I’m still working on creating a new vocal to go with an updated guitar recording for my song “No Words.” Below is a mix of two guitars that I recorded last week:
One of the many projects to occupy me during the isolation was updating my music website. This link leads to a new blog where I share the latest music I’m working on: JudyUngerMusic.
I wrote a post there today also named “Wings to Fly.“
Initially, I felt simply writing about music could relieve me of the pressure to write anything deeper. This was because I have been deeply blocked from writing creatively during this quarantine period. And only a few months earlier, I felt the same way recovering from a broken ankle.
Choosing the post title I did seemed to describe that feeling well. It turned out there were words for me to find and I’m really glad I could finally write something today for this blog.
This post feels almost trivial with everything else that is going on. Yet anything that can pierce the numbness inside of me feels worth writing about, even if it is as simple as a visit with my daughter at the park.
During our outing, we were warned about the impending curfew. I received messages from my son who was concerned about when I would be getting home. Sorrow, strife, monotony and fear simultaneously surrounded me.
My song “No Words” was conceived when I was 19 years old, but it was left unfinished. I eventually finished it and the lyrics described what it meant for me to have subsequent children after suffering the loss of my son, Jason. My daughter was a “rainbow baby” because she was conceived only a month after he died.
My daughter sat on her light blue blanket.
She was on her blanket and I sat in a chair. It was far more comfortable than sitting on the ground. When did the ground become so hard and uncomfortable? I guess it was just another change I could chalk up after turning 60.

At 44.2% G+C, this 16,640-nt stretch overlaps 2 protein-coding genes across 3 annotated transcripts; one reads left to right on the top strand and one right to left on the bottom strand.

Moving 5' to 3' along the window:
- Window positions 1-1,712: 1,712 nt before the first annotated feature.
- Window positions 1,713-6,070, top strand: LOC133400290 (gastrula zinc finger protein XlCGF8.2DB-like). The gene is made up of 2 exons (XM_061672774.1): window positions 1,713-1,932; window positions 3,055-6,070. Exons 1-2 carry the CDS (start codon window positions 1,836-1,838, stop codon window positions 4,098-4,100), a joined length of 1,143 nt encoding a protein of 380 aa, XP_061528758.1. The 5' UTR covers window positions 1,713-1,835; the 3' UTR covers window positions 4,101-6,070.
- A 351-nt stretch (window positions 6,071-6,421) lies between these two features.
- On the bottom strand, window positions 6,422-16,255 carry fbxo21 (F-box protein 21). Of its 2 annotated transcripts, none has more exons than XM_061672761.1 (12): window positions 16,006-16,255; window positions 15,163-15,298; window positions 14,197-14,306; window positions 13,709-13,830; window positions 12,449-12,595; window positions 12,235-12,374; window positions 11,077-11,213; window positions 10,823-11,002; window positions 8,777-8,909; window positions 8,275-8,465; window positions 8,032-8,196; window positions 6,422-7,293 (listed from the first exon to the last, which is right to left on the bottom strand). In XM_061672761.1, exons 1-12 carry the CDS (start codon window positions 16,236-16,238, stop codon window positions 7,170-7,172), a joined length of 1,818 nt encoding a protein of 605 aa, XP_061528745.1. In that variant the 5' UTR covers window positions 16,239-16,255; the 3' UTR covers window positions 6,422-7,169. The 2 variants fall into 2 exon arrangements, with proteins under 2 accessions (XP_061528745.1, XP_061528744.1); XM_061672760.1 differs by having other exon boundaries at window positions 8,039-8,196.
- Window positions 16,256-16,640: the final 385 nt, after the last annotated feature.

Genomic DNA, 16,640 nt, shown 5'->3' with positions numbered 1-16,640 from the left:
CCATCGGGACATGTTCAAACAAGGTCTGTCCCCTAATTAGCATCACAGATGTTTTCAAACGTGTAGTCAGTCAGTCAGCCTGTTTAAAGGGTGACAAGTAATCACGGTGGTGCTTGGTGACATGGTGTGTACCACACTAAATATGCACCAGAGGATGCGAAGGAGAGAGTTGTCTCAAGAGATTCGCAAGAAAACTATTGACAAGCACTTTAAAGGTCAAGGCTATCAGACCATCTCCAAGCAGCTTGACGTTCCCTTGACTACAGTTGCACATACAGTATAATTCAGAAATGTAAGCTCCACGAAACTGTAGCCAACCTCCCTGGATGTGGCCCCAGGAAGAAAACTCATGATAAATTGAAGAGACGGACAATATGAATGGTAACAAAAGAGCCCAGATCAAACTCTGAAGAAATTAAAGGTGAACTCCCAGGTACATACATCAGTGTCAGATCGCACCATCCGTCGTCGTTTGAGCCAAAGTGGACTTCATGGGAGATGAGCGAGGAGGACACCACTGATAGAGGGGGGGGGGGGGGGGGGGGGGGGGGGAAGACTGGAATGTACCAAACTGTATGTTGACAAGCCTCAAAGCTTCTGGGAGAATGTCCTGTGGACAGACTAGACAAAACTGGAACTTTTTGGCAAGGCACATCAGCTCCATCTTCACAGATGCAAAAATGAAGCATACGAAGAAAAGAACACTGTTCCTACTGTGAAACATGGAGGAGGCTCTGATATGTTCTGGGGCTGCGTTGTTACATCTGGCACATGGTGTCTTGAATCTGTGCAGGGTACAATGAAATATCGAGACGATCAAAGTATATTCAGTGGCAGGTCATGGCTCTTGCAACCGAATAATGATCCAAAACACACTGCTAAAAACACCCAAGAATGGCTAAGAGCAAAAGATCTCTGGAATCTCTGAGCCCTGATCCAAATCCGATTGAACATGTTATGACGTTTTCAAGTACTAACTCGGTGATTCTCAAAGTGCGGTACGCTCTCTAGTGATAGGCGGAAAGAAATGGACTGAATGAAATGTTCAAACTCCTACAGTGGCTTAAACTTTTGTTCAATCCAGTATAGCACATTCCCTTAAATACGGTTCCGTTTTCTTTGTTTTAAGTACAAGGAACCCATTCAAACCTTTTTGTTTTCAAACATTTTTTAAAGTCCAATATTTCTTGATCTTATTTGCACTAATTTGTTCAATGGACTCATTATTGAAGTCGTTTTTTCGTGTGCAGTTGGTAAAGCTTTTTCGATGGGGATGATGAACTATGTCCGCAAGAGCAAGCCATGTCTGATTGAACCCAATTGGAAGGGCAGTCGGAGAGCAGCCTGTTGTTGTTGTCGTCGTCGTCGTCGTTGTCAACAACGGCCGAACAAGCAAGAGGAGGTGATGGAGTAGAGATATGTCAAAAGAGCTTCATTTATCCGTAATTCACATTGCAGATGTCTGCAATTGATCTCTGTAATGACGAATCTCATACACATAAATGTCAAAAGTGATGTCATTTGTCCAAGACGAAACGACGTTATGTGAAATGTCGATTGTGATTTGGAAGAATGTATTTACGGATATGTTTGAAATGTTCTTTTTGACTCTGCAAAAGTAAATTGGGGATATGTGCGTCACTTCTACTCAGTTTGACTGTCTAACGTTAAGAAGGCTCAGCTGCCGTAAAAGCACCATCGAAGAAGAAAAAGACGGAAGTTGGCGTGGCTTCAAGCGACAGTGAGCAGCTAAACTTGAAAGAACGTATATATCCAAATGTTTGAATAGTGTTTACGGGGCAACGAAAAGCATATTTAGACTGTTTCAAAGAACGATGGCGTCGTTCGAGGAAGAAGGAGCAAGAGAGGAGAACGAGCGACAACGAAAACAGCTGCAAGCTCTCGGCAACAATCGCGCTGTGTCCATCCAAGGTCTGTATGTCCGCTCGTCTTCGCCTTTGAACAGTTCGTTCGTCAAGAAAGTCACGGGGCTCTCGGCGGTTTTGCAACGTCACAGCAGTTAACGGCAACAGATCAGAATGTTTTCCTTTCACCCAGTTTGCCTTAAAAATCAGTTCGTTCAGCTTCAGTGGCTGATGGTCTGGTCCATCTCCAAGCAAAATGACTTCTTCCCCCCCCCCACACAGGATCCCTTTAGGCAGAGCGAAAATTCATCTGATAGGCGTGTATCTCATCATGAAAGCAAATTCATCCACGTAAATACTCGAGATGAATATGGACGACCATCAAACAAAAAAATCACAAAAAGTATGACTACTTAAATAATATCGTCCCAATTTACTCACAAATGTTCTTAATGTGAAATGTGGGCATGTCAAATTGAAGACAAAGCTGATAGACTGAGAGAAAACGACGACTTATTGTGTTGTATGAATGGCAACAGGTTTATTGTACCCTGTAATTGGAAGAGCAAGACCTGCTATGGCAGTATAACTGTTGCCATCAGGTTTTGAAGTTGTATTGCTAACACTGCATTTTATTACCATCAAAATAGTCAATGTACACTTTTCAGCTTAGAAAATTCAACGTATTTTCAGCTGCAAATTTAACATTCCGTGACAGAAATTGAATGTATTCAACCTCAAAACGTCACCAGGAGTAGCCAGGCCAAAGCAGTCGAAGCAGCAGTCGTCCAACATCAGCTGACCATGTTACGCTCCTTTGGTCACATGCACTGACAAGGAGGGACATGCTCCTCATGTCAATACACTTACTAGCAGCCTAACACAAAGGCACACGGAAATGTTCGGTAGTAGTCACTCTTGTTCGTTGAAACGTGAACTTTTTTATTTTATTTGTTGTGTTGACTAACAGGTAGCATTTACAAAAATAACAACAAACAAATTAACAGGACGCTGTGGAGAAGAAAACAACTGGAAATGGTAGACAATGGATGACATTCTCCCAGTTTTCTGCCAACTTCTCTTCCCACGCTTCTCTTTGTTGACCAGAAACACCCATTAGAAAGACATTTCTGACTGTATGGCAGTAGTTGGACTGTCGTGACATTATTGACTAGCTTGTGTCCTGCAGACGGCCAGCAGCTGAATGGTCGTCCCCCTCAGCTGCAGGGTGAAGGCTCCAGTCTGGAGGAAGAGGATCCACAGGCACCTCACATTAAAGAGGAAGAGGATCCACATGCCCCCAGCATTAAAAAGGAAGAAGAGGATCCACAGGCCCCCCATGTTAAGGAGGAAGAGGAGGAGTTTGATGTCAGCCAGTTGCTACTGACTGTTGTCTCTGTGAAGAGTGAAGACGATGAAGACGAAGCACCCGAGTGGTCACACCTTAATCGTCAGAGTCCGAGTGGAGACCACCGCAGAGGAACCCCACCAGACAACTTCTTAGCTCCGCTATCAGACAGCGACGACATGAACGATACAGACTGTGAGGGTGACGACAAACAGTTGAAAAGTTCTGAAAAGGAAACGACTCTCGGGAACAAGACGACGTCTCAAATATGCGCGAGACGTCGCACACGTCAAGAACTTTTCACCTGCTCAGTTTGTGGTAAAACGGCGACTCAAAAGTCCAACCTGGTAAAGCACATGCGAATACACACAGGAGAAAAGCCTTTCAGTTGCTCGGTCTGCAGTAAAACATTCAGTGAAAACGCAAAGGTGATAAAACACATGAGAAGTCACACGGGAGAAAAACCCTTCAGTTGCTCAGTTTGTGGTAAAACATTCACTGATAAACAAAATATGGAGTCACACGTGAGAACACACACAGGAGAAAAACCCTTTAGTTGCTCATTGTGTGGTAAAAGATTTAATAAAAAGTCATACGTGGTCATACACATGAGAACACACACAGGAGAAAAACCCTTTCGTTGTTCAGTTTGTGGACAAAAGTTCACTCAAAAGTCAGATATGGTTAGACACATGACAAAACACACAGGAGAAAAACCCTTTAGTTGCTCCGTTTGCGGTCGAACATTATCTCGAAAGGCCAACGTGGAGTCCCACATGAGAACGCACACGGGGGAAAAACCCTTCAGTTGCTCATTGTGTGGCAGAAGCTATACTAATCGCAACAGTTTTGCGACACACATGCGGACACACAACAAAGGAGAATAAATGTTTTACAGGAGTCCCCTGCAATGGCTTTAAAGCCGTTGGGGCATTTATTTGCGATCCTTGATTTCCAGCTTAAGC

I had given her that old blanket, which was actually an old bedspread my own mother had given me. I could still remember seeing it on my brother’s bed when I was a young girl. Such memories it evoked – of trips to the beach when I was a teenager. Later on, I sat on it while my young children played nearby in the sand.
We were both bathed in the yellow light of golden hour. I learned from two of my children how half an hour before sunset was the best lighting for picture taking.
In just a few hours at this lovely park, I marveled at the simplicity of our visit – savoring a take-out meal, wearing our masks while taking a “distant walk,” and sharing our feelings.
We both treasured this time. It used to be pedicures and restaurants; now it was a picnic. Even though I longed for physical contact, this seemed to suffice. We were creating touching memories, but they were actually “untouching” memories!
The first time I broached my isolation to meet her, I was overwhelmed by emotion. She had been very ill with pneumonia for several weeks and I waited until she was symptom free for another month and a half. My son was worried about us meeting and begged me to “be safe.” I promised him I would. Staying so far apart from each other was very strange the first time. But with each weekly reunion, it became our new habit.
Gradually, golden hour began to fade. It was windy and we both began feeling the chill. It was time for us to pack up, but we lingered. As precious as this afternoon was, I still felt very detached. Everything seemed unreal and most of the time I plodded through my days without any emotion at all.
I knew that “stuffing my feelings” was a familiar coping mechanism that left me burdened by numbness. It was literally stuffing. Food was both a comfort and a torment. I preferred to deflect depression over my weight and instead focus on things I was grateful for.
I adjusted my scarf to cover my arms and looked across the soft grass to where my daughter was sitting. I was so grateful for her and that was when the wave of emotion almost knocked the wind out of me.
I gasped with an audible sob and my daughter’s eyes opened wide with compassion. I choked out my truth, and tears poured down my cheeks. “I miss our hugs!” I sobbed.
She mumbled out ideas for us (she could wrap herself up in my scarf), but we both knew there really were no safe options at that moment. I struggled to contain my emotion and eventually managed to calm myself. I stood up and folded my chair.
In the twilight, we exchanged a few items from our car trunks while standing far apart. We waved goodbye and I made contorted gestures that resembled a hug. She sweetly chirped that she was looking forward to our next picnic.
I prayed there would be many more, even though I couldn’t look that far ahead.